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Creator / Anne Sexton

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"You said the anger would come back just as the love did."

"A woman who writes feels too much,
those trances and portents!
As if cycles and children and islands
weren't enough; as if mourners and gossips
and vegetables were never enough.
She thinks she can warm the stars.
A writer is essentially a spy.
Dear love, I am that girl."
Anne Sexton, from The Black Art

Anne Sexton (November 9, 1928 – October 4, 1974) was an American poet known for being one of the major figures of confessional poetry or "confessionalism", a style of poetry that focuses on very personal topics, like mental illness, sexuality, suicide, and others. Other figures that would be associated with this movement include Robert Lowel and Sylvia Plath.

She was born Anne Gray Harvey in Newton, Massachusetts, on November 9, 1928, the third daughter of Ralph Churchill Harvey and Mary Gray Staples Harvey. Ralph owned a profitable wool garnetting business and grew prosperous during the Second World War making blankets and uniform cloth, while Mary was the daughter of a small-town newspaper editor. She spent her childhood in Boston, staffed with servants, but despite this, she described her childhood as lonely; her closest friend was her great-aunt Anna Ladd Dingley, or "Nana", who lived with the Harveys until she went mad and was sent to a nursing home, when Anne was thirteen.

In 1945, Harvey enrolled at Rogers Hall boarding school in Lowell, then a year at Garland School, and she described her adolescence as "boy crazy". On August 16, 1948, she eloped with Alfred Muller Sexton II, or "Kayo", as she would call him, and took the name "Sexton". During the Korean War, Kayo spent two years in the Navy. In the meantime, Sexton worked in a bookstore and modeled for Boston's Hart Agency. Upon returning home, Kayo became a road salesman for Ralph Harve's wool business, and the Sextons had two daughters: Linda Gray, born in 1953, and Joyce Ladd, in 1955.

Sexton had severe bipolar disorder for much of her life, having a manic episode in 1954. After the birth of Joyce Ladd, Sexton began receiving regular psychiatric treatment, and her literary career began when one of her doctors suggested that she write poetry as a form of therapy. With that, Sexton eventually published her first work of poetry, To Bedlam and Part Way Back (1960), to critical acclaim. Sexton received many accolades for her work during her life; she was the first woman to be a member of the honor society Phi Beta Kappa. To Bedlam and Part Way Back and All My Pretty Ones (1962) were finalists for the National Book Awards, and Live or Die (1966) was the winner of the Pulitzer Prize in 1967. Her play, 45 Mercy Street (published posthumously 1976), had a successful off-Broadway run in New York at the American Place Theater in 1969. Even though her education consisted only of a high school diploma and a college extension course or two, Sexton became a Professor of Creative Writing at Boston University by 1973 and received three honorary doctorates for her poetry.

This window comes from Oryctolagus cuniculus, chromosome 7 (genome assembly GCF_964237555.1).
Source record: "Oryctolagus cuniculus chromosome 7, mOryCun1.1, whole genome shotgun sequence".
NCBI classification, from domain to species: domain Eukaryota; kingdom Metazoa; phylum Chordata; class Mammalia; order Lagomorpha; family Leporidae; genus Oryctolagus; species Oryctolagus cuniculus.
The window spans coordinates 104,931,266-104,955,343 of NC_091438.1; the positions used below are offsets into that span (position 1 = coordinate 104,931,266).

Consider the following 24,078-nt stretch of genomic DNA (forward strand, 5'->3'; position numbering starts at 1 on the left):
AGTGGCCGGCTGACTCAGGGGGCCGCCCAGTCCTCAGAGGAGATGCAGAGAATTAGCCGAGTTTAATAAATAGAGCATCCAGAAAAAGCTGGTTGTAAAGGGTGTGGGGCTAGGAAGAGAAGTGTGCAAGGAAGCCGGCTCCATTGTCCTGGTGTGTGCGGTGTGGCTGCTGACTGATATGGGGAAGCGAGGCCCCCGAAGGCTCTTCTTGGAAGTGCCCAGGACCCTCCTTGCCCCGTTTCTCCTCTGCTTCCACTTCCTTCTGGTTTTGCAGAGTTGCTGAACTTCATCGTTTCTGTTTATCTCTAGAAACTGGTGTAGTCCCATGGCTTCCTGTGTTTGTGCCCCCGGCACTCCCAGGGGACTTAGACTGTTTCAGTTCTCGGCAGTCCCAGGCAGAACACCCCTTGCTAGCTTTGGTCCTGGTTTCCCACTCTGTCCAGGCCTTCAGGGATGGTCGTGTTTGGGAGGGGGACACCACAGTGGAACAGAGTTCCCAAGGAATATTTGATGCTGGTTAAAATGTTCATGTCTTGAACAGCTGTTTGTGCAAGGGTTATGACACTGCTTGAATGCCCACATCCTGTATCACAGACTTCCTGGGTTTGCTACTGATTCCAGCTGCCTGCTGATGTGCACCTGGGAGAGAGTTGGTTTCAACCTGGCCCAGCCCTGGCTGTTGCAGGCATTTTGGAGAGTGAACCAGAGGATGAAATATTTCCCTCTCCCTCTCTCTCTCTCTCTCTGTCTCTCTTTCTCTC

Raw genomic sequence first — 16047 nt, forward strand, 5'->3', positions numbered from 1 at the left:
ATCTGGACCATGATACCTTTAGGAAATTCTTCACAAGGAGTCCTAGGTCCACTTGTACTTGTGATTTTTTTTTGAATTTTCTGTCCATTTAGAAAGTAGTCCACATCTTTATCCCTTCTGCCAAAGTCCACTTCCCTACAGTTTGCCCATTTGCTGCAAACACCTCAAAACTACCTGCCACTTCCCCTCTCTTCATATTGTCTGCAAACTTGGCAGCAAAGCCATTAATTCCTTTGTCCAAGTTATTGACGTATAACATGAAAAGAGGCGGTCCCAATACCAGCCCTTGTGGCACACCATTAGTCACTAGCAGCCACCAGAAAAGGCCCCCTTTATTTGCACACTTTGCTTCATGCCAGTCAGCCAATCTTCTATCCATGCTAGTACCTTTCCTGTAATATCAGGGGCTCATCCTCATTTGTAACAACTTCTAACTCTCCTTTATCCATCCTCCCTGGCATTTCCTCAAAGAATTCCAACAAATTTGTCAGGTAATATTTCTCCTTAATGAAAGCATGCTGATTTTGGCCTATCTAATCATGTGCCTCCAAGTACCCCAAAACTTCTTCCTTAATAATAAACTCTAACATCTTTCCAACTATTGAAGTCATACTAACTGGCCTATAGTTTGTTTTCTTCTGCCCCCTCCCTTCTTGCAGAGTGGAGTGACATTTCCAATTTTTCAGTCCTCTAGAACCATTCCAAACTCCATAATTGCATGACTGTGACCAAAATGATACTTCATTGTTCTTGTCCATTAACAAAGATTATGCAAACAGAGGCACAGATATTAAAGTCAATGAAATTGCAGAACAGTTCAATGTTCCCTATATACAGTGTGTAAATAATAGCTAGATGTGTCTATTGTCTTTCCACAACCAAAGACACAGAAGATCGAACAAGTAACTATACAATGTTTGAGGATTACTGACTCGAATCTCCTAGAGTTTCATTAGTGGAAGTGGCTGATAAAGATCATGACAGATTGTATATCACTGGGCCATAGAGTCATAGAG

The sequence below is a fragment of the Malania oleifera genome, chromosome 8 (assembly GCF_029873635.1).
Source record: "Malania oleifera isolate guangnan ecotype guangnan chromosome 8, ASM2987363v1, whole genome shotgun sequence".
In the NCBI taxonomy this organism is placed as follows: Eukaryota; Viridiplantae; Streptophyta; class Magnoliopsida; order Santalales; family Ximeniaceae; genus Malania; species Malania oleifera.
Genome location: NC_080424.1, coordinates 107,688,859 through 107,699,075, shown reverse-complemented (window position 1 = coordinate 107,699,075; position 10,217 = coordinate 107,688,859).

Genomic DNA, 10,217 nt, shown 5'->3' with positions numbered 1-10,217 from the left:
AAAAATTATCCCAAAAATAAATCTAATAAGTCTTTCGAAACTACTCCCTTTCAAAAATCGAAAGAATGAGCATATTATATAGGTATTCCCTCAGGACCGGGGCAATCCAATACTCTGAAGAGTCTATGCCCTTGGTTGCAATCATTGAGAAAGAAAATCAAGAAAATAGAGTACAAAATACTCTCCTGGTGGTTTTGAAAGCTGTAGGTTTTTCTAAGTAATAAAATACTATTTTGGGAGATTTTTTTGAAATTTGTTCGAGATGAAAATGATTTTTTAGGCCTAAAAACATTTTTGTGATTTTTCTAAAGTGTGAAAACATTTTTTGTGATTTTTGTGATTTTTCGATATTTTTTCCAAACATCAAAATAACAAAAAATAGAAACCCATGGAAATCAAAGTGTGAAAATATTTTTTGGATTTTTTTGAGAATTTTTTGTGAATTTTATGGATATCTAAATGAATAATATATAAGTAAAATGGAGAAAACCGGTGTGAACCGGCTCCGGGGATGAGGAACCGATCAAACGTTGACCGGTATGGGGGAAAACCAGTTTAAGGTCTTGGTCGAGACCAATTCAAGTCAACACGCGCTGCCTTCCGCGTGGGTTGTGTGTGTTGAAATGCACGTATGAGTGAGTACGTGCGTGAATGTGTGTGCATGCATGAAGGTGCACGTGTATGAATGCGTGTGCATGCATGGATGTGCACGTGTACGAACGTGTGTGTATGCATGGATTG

Unfortunately, Sexton's professional success and acclaim did not cure her ills, and she remained a victim of morbid sadness and dread; she eventually developed an addiction to alcohol and sleeping pills, which addled her judgment. Eventually, on October 4, 1974, Anne Sexton feared losing her creative powers, so she drank a glass of vodka, locked herself in her garage, and started the engine of her car, offing herself with carbon monoxide poisoning.

Sexton's poetry is widely remembered for its candid treatment of topics like menstruation, abortion, masturbation, incest, adultery, and drug addiction before it was common to do so. Her poetry also details her long battle with bipolar disorder, suicidal tendencies, and intimate details from her personal life, like her relationships with her husband and children, whom it was later alleged she physically and sexually assaulted.

Major Works:
  • To Bedlam and Part Way Back (1960)
  • All My Pretty Ones (1962)
  • Live or Die (1966)
  • Love Poems (1969)
  • Transformations (1971)
  • The Book of Folly (1972)
  • The Death Notebooks (1974)
  • The Awful Rowing Toward God (1975)
  • 45 Mercy Street (1976)

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